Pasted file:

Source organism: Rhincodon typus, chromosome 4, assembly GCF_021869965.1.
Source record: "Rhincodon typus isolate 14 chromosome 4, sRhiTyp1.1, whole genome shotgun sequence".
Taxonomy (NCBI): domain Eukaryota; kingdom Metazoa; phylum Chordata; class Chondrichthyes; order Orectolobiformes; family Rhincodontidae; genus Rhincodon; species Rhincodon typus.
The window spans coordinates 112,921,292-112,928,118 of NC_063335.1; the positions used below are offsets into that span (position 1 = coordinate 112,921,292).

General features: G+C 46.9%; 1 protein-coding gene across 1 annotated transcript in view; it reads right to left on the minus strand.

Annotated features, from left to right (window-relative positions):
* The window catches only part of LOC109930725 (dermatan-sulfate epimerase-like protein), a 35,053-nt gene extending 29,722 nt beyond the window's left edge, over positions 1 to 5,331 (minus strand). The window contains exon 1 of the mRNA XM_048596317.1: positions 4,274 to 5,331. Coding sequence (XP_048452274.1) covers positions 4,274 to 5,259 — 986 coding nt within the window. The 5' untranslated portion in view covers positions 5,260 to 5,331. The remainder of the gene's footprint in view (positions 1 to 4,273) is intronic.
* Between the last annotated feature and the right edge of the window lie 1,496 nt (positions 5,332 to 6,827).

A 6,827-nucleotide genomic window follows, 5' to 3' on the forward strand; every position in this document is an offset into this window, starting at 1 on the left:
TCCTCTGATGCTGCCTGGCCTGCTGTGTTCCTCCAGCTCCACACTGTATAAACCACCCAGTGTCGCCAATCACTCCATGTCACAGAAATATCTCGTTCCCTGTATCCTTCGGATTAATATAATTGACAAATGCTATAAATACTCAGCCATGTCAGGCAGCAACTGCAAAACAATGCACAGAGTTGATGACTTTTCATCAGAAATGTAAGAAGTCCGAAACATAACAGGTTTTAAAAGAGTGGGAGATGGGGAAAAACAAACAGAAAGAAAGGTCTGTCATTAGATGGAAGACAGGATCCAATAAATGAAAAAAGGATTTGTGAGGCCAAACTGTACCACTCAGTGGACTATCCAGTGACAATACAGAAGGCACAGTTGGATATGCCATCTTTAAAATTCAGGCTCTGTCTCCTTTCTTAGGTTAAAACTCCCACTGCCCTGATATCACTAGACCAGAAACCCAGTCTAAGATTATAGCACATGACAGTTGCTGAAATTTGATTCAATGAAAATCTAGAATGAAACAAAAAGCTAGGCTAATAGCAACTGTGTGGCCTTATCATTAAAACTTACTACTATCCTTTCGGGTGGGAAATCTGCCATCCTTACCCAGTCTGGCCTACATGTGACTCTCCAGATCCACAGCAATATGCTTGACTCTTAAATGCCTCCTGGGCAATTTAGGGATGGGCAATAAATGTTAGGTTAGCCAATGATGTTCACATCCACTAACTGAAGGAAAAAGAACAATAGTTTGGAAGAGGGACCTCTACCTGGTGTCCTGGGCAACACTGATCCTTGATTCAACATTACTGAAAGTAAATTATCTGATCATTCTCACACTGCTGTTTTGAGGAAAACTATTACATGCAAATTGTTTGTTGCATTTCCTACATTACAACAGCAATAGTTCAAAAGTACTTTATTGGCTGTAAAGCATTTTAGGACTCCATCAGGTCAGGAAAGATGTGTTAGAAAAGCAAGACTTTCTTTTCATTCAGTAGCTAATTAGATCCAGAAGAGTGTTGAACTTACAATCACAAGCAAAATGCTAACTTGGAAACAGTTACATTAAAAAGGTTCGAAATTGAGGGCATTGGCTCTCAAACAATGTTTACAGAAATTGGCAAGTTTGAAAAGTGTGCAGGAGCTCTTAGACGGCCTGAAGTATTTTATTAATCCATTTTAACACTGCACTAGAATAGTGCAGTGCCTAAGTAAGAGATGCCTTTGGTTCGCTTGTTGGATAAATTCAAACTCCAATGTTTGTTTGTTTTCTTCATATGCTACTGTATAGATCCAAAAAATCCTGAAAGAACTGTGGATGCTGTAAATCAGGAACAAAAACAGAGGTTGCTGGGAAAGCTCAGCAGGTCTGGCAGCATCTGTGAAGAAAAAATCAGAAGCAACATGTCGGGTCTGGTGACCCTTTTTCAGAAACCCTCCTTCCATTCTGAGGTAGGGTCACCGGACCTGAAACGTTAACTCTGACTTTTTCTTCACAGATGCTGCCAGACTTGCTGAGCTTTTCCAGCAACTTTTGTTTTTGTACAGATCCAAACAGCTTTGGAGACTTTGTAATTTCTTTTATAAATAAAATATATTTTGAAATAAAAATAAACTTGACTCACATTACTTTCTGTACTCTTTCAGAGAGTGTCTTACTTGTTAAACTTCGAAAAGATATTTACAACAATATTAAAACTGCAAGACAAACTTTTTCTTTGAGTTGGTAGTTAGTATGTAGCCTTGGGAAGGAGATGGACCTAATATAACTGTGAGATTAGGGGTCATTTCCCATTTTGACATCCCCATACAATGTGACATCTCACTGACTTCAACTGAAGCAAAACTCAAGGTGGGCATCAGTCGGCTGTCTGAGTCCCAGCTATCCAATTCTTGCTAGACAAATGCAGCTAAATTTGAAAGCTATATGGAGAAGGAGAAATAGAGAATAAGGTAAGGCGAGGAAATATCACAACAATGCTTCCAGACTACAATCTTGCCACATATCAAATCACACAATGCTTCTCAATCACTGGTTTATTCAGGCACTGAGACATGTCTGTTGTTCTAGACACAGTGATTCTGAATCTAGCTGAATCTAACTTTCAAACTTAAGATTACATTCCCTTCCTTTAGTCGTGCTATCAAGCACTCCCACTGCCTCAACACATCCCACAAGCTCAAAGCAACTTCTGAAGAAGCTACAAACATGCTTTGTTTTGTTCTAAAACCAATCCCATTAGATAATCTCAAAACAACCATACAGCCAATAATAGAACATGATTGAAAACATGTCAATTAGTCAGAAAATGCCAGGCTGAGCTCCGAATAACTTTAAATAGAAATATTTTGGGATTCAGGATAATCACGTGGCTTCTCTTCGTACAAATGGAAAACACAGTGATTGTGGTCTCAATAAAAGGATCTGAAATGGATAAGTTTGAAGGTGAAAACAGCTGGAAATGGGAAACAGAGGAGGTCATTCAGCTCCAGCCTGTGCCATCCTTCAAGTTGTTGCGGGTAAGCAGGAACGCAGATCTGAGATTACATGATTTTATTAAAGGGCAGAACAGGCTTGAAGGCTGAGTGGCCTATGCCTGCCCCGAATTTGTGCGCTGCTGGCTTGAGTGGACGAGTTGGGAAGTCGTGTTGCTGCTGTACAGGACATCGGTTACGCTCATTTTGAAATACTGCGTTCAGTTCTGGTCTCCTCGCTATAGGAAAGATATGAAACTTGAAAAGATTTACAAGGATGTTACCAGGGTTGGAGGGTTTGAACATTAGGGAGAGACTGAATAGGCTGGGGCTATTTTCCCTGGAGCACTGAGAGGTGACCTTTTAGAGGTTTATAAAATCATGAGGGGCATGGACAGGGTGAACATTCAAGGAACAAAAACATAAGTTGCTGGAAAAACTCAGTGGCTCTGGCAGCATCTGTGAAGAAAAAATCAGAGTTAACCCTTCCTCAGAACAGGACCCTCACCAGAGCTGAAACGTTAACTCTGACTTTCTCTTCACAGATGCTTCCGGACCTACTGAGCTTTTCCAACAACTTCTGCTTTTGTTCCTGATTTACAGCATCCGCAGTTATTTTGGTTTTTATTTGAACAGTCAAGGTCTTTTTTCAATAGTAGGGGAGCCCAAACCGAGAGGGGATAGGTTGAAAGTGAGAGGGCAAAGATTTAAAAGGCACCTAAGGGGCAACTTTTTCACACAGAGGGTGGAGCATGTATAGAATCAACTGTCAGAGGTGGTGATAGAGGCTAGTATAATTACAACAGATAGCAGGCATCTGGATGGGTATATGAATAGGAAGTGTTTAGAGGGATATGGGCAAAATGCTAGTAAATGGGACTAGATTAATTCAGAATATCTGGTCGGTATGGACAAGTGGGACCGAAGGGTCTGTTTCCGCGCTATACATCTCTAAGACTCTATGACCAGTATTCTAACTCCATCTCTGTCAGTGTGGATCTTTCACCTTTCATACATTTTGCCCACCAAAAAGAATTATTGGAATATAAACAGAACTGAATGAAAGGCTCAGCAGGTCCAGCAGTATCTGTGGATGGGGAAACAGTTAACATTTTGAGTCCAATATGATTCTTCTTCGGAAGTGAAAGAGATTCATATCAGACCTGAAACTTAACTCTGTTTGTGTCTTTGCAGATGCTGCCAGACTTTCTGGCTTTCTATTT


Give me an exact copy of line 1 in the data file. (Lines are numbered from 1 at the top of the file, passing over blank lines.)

Source organism: Rhincodon typus, chromosome 4, assembly GCF_021869965.1.